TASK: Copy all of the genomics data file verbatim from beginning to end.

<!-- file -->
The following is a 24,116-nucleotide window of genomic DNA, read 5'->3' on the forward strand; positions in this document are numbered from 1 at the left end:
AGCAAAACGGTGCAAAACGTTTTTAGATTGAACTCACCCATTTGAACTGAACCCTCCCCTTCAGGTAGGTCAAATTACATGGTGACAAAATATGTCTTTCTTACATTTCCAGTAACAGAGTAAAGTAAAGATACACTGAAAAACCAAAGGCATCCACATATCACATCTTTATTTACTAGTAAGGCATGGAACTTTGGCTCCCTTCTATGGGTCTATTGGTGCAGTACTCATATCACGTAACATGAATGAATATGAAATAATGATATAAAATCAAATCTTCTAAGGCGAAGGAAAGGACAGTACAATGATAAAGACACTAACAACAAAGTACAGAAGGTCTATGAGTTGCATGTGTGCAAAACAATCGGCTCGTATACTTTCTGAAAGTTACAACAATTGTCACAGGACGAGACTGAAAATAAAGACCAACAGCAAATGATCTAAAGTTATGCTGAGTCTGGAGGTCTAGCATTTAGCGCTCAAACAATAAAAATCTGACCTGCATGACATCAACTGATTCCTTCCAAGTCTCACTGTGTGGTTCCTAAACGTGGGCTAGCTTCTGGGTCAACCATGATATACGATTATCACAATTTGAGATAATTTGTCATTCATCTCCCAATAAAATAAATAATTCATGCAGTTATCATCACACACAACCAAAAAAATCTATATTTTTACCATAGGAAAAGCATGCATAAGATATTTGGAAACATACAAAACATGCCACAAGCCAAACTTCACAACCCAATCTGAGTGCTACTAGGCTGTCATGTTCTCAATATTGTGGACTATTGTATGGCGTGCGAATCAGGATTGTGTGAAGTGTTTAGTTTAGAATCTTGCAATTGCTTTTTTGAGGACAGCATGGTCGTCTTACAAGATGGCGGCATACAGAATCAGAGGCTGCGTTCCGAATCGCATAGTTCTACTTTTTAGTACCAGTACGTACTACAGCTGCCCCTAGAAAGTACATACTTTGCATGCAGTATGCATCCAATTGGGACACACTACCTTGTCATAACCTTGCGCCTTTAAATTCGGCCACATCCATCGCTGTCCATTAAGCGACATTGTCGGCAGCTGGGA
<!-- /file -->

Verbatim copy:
The following is a 24,116-nucleotide window of genomic DNA, read 5'->3' on the forward strand; positions in this document are numbered from 1 at the left end:
AGCAAAACGGTGCAAAACGTTTTTAGATTGAACTCACCCATTTGAACTGAACCCTCCCCTTCAGGTAGGTCAAATTACATGGTGACAAAATATGTCTTTCTTACATTTCCAGTAACAGAGTAAAGTAAAGATACACTGAAAAACCAAAGGCATCCACATATCACATCTTTATTTACTAGTAAGGCATGGAACTTTGGCTCCCTTCTATGGGTCTATTGGTGCAGTACTCATATCACGTAACATGAATGAATATGAAATAATGATATAAAATCAAATCTTCTAAGGCGAAGGAAAGGACAGTACAATGATAAAGACACTAACAACAAAGTACAGAAGGTCTATGAGTTGCATGTGTGCAAAACAATCGGCTCGTATACTTTCTGAAAGTTACAACAATTGTCACAGGACGAGACTGAAAATAAAGACCAACAGCAAATGATCTAAAGTTATGCTGAGTCTGGAGGTCTAGCATTTAGCGCTCAAACAATAAAAATCTGACCTGCATGACATCAACTGATTCCTTCCAAGTCTCACTGTGTGGTTCCTAAACGTGGGCTAGCTTCTGGGTCAACCATGATATACGATTATCACAATTTGAGATAATTTGTCATTCATCTCCCAATAAAATAAATAATTCATGCAGTTATCATCACACACAACCAAAAAAATCTATATTTTTACCATAGGAAAAGCATGCATAAGATATTTGGAAACATACAAAACATGCCACAAGCCAAACTTCACAACCCAATCTGAGTGCTACTAGGCTGTCATGTTCTCAATATTGTGGACTATTGTATGGCGTGCGAATCAGGATTGTGTGAAGTGTTTAGTTTAGAATCTTGCAATTGCTTTTTTGAGGACAGCATGGTCGTCTTACAAGATGGCGGCATACAGAATCAGAGGCTGCGTTCCGAATCGCATAGTTCTACTTTTTAGTACCAGTACGTACTACAGCTGCCCCTAGAAAGTACATACTTTGCATGCAGTATGCATCCAATTGGGACACACTACCTTGTCATAACCTTGCGCCTTTAAATTCGGCCACATCCATCGCTGTCCATTAAGCGACATTGTCGGCAGCTGGGA